What is a Hate Crime?
“(A) A hate crime is any criminal infringement, including offences against people or their properties, where the victim, location, or the objective of infringement are chosen by their, real or perceived, connection, sympathy, affiliation, support or belonging to a group like those defined in part B;
(B) A group should be based on a common characteristic of its members, like its real or perceptive race, the national or ethnic origin, language, colour, religion, sex, age, intellectual or physical disability, sexual orientation, or other similar factor.” (OSCE, 2003).
The idea of hate crime was devised to protect a series of minorities who historically have been persecuted or discriminated and, therefore, they need a special protection to protect their dignity.
Evidently what is punished is not a feeling only specific actions.
Our lawyers can defend you in cases where you have been accused or have been a victim of a hate crime, or a crime which is of a criminal nature.
Where is it Regulated?
The hate crime is previewed in the Criminal Code, article 510, punishing the behaviours with a prison sentence of 1 to 4 years. It is also possible to receive a fine from 6 to 12 months. Our lawyers can defend you, reducing your sentence to the minimum possible or achieving its absolution, depending on the specific case.
The sentences imposed are of the utmost severity when the crimes have been carried out through a social media, via the internet or using information technologies, in a way in which it would be accessible to more people.
Our lawyers are also specialised in Tax. With respect to Hate Crimes there is a specialised tax, the origin of the Delegation of the Criminal Protection of Equality and against Discrimination for the Decree of the General Tax of the State of the date 10th of October 2011.
How are Hate Crimes identified?
Defined by its motivation, the nature of a hate crime can remain disguised if, with the occasion of the police or judicial investigation, they do not find the details or evidence which reveal the motivation as a cause of criminal action. On other occasions, the cause of this behaviour is not known by the bodies in charge of the investigation and criminal persecution, or they are not catalogued correctly. Often victims choose to not file a lawsuit due to their own feelings of vulnerability, the fear of the police forces, or the insecurity derived from the situation of irregularity in our country in relation to the inherent risk of administrative expulsion.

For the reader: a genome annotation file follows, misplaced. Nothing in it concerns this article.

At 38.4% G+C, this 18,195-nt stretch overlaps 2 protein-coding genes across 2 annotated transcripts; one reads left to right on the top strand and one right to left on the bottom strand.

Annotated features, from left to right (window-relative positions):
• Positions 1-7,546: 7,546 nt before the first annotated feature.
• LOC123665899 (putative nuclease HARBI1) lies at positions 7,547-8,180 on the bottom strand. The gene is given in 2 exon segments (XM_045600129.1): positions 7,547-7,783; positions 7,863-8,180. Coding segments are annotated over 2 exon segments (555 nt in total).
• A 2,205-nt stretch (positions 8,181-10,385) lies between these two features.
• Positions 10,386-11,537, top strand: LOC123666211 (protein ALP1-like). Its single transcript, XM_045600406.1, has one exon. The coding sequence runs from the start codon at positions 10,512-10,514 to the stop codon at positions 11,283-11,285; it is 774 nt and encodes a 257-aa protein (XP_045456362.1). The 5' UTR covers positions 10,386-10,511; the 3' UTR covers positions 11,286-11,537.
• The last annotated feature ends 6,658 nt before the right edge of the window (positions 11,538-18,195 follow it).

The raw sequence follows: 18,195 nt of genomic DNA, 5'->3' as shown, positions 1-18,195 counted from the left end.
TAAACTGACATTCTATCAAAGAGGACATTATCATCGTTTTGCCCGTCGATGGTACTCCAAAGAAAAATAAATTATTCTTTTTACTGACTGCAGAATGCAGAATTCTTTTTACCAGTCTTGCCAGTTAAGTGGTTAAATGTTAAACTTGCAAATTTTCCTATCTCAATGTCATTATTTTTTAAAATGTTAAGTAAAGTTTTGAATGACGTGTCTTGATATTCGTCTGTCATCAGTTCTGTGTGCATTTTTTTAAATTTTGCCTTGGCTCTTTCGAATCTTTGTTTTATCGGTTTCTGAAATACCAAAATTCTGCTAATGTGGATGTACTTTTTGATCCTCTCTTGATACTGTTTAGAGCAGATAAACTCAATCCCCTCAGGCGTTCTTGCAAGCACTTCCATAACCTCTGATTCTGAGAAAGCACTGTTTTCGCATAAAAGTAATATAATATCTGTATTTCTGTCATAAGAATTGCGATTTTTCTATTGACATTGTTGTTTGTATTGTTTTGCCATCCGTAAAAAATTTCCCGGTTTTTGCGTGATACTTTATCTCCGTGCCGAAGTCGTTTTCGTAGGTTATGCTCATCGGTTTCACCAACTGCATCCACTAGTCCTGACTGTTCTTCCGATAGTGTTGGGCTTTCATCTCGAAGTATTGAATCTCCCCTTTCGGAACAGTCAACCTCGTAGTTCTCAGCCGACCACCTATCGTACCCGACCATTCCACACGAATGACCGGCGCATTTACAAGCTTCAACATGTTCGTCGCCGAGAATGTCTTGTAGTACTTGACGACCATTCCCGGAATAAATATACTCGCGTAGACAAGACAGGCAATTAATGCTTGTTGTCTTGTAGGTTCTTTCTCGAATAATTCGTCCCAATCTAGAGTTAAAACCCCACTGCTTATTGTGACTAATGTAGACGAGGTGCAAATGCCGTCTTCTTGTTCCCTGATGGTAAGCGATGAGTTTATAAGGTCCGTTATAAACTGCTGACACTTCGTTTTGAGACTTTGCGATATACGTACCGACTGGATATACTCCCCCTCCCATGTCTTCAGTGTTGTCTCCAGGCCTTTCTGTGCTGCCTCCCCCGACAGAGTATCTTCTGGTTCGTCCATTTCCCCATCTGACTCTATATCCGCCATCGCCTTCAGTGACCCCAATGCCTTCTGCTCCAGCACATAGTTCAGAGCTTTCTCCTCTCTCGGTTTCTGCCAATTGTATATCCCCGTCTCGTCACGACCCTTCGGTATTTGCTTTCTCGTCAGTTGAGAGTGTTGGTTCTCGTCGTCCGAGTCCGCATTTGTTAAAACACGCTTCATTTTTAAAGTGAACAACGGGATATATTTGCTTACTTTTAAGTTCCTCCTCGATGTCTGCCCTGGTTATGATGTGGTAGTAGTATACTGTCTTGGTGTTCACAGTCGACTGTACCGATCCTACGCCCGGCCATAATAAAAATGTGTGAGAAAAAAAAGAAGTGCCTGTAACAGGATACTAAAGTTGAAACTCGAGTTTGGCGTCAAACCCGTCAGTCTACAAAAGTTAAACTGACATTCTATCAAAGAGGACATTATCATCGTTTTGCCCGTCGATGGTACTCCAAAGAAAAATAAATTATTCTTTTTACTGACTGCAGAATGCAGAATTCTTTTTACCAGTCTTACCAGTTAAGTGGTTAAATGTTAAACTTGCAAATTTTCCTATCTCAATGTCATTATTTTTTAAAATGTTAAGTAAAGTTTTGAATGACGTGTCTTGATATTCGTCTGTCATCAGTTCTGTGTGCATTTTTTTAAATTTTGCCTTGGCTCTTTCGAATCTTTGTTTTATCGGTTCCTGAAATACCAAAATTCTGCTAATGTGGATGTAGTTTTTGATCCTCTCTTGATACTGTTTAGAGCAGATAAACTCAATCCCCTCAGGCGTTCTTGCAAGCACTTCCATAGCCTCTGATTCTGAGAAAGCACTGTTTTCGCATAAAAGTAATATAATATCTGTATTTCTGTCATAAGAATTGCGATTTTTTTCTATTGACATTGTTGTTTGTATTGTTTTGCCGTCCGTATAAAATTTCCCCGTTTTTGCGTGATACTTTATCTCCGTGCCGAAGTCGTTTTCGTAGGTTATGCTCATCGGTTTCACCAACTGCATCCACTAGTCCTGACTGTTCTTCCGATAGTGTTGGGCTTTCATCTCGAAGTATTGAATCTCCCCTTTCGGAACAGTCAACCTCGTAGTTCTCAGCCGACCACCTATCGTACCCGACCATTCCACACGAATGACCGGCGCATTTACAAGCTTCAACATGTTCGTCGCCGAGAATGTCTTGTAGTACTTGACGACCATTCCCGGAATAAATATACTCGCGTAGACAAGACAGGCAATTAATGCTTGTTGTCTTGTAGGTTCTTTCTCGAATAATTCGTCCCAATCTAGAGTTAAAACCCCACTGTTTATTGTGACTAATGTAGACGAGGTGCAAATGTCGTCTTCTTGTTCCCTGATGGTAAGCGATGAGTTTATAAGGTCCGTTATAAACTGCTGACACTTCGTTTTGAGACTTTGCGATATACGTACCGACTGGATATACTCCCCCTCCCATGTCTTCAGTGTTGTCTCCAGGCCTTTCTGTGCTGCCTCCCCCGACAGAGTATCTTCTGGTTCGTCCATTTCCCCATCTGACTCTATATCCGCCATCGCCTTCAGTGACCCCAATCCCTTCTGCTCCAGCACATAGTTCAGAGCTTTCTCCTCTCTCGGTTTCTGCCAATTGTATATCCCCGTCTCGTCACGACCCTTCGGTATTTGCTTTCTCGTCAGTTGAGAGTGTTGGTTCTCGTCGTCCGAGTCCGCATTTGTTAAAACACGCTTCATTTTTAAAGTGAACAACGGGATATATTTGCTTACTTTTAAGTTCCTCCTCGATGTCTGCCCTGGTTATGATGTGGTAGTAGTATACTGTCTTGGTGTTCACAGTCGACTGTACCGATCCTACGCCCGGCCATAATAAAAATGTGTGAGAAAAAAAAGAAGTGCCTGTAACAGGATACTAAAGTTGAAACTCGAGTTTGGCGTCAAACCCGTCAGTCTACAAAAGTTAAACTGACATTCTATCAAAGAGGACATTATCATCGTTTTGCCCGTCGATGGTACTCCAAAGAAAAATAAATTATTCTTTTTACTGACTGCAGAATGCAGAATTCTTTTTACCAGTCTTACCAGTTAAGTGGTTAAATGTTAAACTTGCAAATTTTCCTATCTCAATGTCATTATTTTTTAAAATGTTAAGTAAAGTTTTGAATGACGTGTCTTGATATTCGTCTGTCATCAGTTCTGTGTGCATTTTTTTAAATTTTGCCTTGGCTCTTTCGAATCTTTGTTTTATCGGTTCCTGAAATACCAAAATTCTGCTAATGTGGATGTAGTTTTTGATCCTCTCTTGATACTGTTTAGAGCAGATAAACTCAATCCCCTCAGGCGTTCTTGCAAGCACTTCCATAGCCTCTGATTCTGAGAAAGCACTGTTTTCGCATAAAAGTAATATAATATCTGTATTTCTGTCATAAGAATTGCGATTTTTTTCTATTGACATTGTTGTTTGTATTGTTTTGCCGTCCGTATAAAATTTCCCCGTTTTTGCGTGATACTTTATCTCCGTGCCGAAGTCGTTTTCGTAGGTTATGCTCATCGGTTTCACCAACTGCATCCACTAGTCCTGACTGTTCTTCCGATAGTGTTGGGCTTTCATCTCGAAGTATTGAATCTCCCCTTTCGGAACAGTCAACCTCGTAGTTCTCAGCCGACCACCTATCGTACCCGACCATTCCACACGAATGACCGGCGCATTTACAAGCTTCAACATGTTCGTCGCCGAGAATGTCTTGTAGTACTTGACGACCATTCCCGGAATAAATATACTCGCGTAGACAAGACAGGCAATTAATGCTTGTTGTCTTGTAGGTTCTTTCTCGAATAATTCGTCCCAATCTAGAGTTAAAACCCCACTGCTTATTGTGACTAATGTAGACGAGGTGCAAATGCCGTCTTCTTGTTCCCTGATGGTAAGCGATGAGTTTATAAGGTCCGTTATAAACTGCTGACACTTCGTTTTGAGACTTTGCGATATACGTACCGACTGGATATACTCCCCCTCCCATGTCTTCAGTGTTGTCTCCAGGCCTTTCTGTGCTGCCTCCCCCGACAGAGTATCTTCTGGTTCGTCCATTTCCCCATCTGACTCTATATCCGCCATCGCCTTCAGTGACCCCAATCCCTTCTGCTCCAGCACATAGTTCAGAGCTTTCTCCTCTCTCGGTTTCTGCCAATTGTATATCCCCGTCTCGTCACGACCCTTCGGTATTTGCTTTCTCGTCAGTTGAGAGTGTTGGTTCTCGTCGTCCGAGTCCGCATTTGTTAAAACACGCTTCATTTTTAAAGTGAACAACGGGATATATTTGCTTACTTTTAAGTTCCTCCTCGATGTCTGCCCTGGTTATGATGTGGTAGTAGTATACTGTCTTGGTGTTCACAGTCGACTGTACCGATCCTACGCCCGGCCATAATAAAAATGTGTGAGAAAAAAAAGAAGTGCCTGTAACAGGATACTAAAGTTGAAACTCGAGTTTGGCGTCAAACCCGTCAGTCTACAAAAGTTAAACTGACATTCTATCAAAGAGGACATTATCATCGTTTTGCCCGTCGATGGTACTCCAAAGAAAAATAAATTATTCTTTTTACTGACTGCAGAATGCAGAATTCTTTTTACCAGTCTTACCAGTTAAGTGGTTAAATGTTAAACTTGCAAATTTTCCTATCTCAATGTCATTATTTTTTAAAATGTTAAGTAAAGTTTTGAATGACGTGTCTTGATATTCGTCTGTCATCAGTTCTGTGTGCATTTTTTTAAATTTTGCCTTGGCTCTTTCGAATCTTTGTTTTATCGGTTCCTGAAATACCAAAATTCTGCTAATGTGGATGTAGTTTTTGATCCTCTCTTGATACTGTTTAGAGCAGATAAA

It is important to report hate crimes early, for thorough investigation, and accurate valuation and persecution. This also allows for information about the incidence of hate crimes to be plotted at the times they occur and in the areas where they take place most predominantly. Reporting these crimes also allows for the identification of the groups who are at most risk of being a victim of these crimes.
In Spain, the law follows the European Law for Hate Crimes, which derives from the European Tribunal of Human Rights. It is still important, as awareness and reporting of hate crimes increase, for training to increase for all judicial operators with responsibility in the investigation and judgement of this type of criminal offences, particularly of judges, lawyers and for the State Security.
For victims of a hate crime, or people accused of carrying out a hate crime, it is important to report them as soon as possible. Therefore, we recommend for you to contact a reliable Lawyer to represent you in the case. At Piñera del Olmo, we have years of experince in criminal law cases, including those relating to hate crimes. Please do not hesitate to contact our firm, so that we can begin to help you with your case.
Our criminal lawyers can help you with your case in Barcelona, Catalonia, or other areas of Spain.
Should you need further information, or legal advice, please do not hesitate to contact our lawyers. You can contact us by using the contact form below, by emailing email@example.com, or by telephoning +34 93 514 39 97.
Disclaimer: This information in this article is not definitive, for up to date legal advice which is relevant for your case please contact us.